February /  9  / 2016
Studio 804, Valley Unique Electric earn APsystems Project of the Year Awards
Studio 804 at the University of Kansas, and Valley Unique Electric/Solar Universe of Fresno, Calif., have earned APsystems 2015 Project of the Year Awards.
The awards honor outstanding solar installations that showcase APsystems microinverter technology in their design and construction. Studio 804 is recognized in the residential project category, and Valley Unique Electric for a commercial installation.
"The Studio 804 and Valley Unique Electric projects exemplify the very best use of APsystems solar microinverter technology," said Jason Higginson, Director of Marketing at APsystems. "From smaller, residential-scale arrays to expansive commercial installations, APsystems microinverters are the choice for innovative PV applications like these. We're very proud to honor Studio 804 and Valley Unique Electric for these excellent projects."
Studio 804, a nonprofit organization that supports the graduate program of the University of Kansas Department of Architecture, Design and Planning, is honored for its East Lawrence Passive House in Lawrence, Kan.
Designed and built by graduate students and sited in a historic residential district, the home uses renewable building materials and leading-edge systems to optimize energy efficiency.
Students included a 6kW rooftop solar array using APsystems YC500 dual-module microinverters to help the homeowners achieve energy independence.
"Holistic home design cannot be achieved without the consideration for solar applications," said Dan Rockhill, University of Kansas architecture professor and Studio 804 advisor. "Taking proactive steps in monitoring and maintaining one's energy consumption is prudent in today's society. We were fortunate enough to partner with APsystems. The application, installation, and maintenance of their microinverters was straightforward. The ease at which our students were able to integrate the microinverters into the PV system was extremely successful, and the current homeowner could not be happier with the final product."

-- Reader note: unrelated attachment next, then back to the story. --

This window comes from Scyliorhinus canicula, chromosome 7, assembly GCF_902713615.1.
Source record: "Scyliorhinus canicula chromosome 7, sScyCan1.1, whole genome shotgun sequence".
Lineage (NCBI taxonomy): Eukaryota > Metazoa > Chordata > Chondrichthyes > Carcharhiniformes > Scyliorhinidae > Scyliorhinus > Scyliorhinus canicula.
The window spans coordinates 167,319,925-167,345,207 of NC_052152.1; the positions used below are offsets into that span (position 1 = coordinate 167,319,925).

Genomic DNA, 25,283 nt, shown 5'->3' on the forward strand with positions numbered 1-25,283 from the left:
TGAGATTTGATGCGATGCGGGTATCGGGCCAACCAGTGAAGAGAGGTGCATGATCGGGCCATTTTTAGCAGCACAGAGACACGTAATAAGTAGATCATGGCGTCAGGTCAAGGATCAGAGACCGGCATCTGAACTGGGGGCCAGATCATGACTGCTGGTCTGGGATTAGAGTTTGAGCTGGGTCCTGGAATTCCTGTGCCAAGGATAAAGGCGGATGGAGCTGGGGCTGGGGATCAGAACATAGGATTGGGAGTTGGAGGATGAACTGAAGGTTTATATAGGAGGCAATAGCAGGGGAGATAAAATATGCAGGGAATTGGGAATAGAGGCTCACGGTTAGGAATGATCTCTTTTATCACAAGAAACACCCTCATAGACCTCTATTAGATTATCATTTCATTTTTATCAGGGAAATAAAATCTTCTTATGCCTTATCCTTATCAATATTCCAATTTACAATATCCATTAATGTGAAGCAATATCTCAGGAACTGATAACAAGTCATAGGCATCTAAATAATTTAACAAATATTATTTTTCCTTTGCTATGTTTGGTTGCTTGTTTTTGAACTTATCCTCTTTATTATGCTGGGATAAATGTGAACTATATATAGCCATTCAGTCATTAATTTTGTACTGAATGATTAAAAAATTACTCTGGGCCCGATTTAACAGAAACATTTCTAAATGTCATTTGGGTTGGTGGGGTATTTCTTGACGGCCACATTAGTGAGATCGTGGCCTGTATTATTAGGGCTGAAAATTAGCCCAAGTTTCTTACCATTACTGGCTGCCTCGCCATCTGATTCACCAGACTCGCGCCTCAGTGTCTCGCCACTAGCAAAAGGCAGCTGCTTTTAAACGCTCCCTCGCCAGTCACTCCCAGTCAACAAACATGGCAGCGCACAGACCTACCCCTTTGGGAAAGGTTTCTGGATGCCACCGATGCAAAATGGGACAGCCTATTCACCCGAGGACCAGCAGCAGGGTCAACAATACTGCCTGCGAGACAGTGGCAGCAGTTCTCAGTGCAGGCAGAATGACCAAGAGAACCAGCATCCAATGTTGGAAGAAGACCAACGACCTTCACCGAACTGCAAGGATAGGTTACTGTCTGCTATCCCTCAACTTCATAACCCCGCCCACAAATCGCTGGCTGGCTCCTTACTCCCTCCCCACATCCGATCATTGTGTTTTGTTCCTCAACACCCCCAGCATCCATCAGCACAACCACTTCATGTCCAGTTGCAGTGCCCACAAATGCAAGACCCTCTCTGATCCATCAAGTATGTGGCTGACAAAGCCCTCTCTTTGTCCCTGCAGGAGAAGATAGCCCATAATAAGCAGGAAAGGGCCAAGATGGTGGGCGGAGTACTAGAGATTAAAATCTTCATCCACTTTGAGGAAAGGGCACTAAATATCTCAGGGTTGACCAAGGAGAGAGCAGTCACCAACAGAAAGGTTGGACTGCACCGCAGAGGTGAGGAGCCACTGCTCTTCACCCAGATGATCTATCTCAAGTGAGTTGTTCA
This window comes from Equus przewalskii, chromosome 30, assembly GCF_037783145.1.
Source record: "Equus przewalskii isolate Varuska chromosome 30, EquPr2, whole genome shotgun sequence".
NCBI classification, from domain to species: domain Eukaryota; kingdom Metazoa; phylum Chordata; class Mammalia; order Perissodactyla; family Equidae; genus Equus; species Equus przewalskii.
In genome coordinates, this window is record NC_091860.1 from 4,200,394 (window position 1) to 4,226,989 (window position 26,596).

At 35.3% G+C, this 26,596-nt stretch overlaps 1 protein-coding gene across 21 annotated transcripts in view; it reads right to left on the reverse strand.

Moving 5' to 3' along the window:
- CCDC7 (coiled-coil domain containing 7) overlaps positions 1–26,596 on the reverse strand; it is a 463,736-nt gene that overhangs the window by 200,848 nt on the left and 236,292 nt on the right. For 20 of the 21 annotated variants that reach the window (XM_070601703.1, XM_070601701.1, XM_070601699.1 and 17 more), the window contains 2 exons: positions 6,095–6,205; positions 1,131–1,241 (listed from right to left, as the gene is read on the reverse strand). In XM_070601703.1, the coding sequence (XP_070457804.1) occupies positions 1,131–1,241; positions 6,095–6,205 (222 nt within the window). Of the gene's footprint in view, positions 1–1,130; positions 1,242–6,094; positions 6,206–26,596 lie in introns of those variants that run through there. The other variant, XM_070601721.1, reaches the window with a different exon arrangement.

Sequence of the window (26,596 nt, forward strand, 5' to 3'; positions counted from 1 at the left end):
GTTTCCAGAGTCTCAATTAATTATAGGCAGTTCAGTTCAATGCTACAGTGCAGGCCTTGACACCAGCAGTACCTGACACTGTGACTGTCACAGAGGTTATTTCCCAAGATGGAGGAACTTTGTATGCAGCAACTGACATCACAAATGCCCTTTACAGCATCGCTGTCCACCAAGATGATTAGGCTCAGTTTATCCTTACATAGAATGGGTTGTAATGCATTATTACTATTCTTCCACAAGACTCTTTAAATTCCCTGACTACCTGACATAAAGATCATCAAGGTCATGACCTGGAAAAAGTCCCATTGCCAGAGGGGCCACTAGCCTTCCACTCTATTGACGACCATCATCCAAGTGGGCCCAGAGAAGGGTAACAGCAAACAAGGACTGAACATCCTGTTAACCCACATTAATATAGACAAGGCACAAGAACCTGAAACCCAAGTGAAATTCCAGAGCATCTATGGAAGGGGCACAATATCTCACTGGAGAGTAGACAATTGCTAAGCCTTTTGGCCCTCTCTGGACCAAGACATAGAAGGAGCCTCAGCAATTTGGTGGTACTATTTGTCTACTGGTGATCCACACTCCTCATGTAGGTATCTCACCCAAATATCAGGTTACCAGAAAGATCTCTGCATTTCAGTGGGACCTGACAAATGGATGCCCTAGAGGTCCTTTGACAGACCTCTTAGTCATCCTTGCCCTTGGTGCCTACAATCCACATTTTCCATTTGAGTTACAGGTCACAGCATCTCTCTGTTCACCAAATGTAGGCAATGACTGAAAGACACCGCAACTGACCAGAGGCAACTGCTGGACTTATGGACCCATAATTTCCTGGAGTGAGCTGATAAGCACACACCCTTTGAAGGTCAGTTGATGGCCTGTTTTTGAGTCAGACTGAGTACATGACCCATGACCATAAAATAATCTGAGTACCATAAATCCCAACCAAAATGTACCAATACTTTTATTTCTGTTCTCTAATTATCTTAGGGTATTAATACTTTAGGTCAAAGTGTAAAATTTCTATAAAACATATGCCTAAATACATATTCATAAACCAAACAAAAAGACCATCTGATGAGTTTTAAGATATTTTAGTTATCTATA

Learn more about this project here.

Valley Unique Electric/Solar Universe is honored for its Fort Washington Country Club installation in Fresno, Calif.
The ambitious commercial project saw construction of towering carports with almost 36,000 square feet of roof space for solar to power the country club's operations.
Across seven rooftops, 429 APsystems YC1000 true 3-phase microinverters serve more than 1,700 modules for a system capacity of 529kW.
"Solar carports are strong in Fresno, and we dominate the local market in putting them up," said Hogi Selling IV, Valley Unique Electric president. "APsystems microinverters have been a key component of projects like the country club, and have proven themselves in the tough, hot conditions of the valley."

Learn more about this project here.

The APsystems Project of the Year Awards are given annually to highlight innovative use of APsystems solar microinverter products. Previous honorees have showcased the company's microinverter technology in an agricultural setting and atop a landmark heritage building in Washington D.C.

Levelized Cost of Energy - the total cost of a PV system's installation and maintenance over its lifetime, divided by the amount of power produced - is the industry standard for measuring a PV system's value.

Individual components like microinverters are key to the formula.

In its new story "LCOE Heroes: How inverters drive down PV levelized cost of energy," Solar Builder magazine considers how the proprietary APsystems chip-based design means better long-term value for installers and end buyers.

It all starts with the Field Programmable Gate Array chip, which does so much of the microinverter's work that each APsystems unit can be built with about 30 percent fewer discrete components than other brands.

That means savings at the supply and manufacturing level that cascade into real savings for customers.

"The FPGA architecture allows multiple, distinct processes to run in parallel on the same chip," Christopher Barrett, Director of Technical Services, APsystems, tells the magazine. "This cuts down significantly on the number of internal components. This again is a significant savings at the supply-chain level as fewer components must be sourced to manufacture each unit, while also gaining an increase in reliability."

Read more on APsystems chip-based microinverter design and its effect on levelized system costs at Solar Builder magazine online.

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